Guide to Road Tripping to Ward Charcoal Ovens Historic State Park

Ward Charcoal Ovens State Park

Witold Skrypczak/Lonely Planet Images/Getty Images

Most road-trippers are familiar with the big American destinations like the Grand Canyon, Niagara Falls, and Yellowstone National Park, but there are many more interesting attractions beyond these that most people just drive right by. Nevada's Ward Charcoal Ovens Historic State Park is one of these unique places, best known for its hive-shaped ovens that date back to the 19th century. Just a four-hour drive north of Las Vegas, it could make for an interesting day trip or a pitstop on a road trip through Nevada.

History of Ward Charcoal Ovens Historic State Park

Eastern Nevada has been a destination for silver mining since the 19th century, and although the silver mines aren’t in operation anymore, the historic stone ovens used to process the silver still remain. The ovens at Ward Charcoal operated between 1876 and 1879 and are a beauty of 19th-century engineering.

After the silver rush, the ovens were used as a shelter for travelers and bandits and are now on display for everyone who finds themselves in Eastern Nevada. Standing over 30 feet high, the ovens are a unique piece of the American southwest. The area surrounding the park has been developed for many other outdoor-based activities, making this park an all-around fun experience.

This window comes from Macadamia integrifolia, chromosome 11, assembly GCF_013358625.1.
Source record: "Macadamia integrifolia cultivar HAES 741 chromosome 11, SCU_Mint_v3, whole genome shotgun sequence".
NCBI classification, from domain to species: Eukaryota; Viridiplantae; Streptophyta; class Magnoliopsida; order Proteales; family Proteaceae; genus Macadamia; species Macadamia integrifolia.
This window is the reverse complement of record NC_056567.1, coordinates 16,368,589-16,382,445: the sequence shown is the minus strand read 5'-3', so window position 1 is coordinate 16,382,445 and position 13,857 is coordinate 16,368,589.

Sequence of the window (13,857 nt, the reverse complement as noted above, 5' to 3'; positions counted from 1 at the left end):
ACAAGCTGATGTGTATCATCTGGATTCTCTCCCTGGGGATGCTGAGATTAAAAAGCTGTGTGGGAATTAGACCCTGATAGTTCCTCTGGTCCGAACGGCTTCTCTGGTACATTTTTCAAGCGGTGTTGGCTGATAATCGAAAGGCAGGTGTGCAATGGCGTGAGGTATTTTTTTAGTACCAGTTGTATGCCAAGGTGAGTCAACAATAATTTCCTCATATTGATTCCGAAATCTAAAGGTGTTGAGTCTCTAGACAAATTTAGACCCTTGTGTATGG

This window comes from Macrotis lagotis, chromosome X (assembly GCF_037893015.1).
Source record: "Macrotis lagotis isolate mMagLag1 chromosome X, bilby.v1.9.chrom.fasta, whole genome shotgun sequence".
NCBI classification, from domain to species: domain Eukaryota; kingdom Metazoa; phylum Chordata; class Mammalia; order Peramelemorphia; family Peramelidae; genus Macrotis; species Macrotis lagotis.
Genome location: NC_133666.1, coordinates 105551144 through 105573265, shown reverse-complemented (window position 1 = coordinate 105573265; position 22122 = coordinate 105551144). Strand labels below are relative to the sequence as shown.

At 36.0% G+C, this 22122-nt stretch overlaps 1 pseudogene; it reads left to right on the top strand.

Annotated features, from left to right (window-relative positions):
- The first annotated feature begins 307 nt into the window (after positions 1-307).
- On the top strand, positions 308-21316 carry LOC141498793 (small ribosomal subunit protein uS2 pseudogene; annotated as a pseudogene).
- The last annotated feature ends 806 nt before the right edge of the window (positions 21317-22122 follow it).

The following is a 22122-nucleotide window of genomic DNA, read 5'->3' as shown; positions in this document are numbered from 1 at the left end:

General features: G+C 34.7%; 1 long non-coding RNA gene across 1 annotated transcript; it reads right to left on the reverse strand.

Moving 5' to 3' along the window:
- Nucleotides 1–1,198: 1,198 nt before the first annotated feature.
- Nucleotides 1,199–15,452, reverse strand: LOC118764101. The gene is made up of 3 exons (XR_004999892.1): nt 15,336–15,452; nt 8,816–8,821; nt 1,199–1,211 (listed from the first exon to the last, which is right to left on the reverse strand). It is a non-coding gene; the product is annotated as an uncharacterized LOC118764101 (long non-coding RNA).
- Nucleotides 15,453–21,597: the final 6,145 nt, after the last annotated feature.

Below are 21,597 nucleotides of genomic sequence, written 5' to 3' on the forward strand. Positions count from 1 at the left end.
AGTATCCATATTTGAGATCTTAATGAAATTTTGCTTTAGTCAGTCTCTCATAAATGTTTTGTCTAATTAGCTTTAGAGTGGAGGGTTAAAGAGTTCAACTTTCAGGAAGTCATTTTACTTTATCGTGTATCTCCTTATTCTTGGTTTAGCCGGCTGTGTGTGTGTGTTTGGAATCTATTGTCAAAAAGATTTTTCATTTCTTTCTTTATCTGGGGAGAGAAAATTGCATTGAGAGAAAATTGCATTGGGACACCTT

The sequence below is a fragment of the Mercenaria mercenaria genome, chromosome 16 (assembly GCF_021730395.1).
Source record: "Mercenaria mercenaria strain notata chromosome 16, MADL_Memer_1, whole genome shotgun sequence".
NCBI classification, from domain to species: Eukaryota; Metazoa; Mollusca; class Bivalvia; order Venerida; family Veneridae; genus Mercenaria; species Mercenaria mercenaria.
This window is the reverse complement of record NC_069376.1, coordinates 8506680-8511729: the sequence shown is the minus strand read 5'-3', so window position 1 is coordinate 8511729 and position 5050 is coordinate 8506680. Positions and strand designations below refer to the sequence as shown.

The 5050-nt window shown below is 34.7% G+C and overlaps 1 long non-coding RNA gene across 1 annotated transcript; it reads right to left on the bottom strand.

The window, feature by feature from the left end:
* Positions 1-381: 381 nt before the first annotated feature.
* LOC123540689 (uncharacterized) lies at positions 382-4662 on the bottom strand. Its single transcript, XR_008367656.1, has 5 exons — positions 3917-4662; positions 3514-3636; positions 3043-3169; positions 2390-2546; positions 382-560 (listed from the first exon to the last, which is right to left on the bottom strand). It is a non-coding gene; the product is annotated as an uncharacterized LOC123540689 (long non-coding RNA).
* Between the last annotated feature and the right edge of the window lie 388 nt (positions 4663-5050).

What to Do in the Park

After you've checked out the ovens, you can try hiking, backpacking, or biking to explore the area further. East Nevada is home to volcanic tuffs, a type of rock that was used to construct the ovens. You can gaze at the snow-capped peaks, fish at the nearby Willow Creek, or enjoy flora and fauna like sagebrush, wildflowers, jackrabbits, badgers, coyotes, and more. Several miles of trails ranging from easy to strenuous can lead you through the park.

What to Do Near the Park

Not far from the park is also Great Basin National Park, which is known for its sage-covered slopes, ancient bristlecone pines, and caverns. There are plenty of great hiking and biking trails here also and a host of other activities. In the background, the entire park is watched over by 13,000-foot Whitney Peak.

Great Basin is also a popular park among amateur astronomers because of the lack of light pollution. The dark skies you'll find here make it a great spot to look for your favorite constellation or spot a shooting star. And if you’re a history buff, you can learn the stories behind the abandoned silver towns in the area, or visit attractions in town like the Nevada Northern Railway Museum, Ely Renaissance Village, and the White Pine Public Museum.

Where to Stay

Camping in the park provides the most direct access to its unique features. If you prefer amenities to proximity, you can try another nearby campsite, Ely KOA. You'll find the great amenities and features you’d expect from as established KOA campground, including large open sites, bath and laundry facilities, full hookups, propane refill, and more.

If you prefer to stay in a hotel, you can find some nearby town of Ely, which is a 30-minute drive down the road. There's also a casino at the Hotel Nevada, which has been operating since 1929 and has hosted celebrities like Ingrid Bergman, Stephen King, and Gary Cooper.

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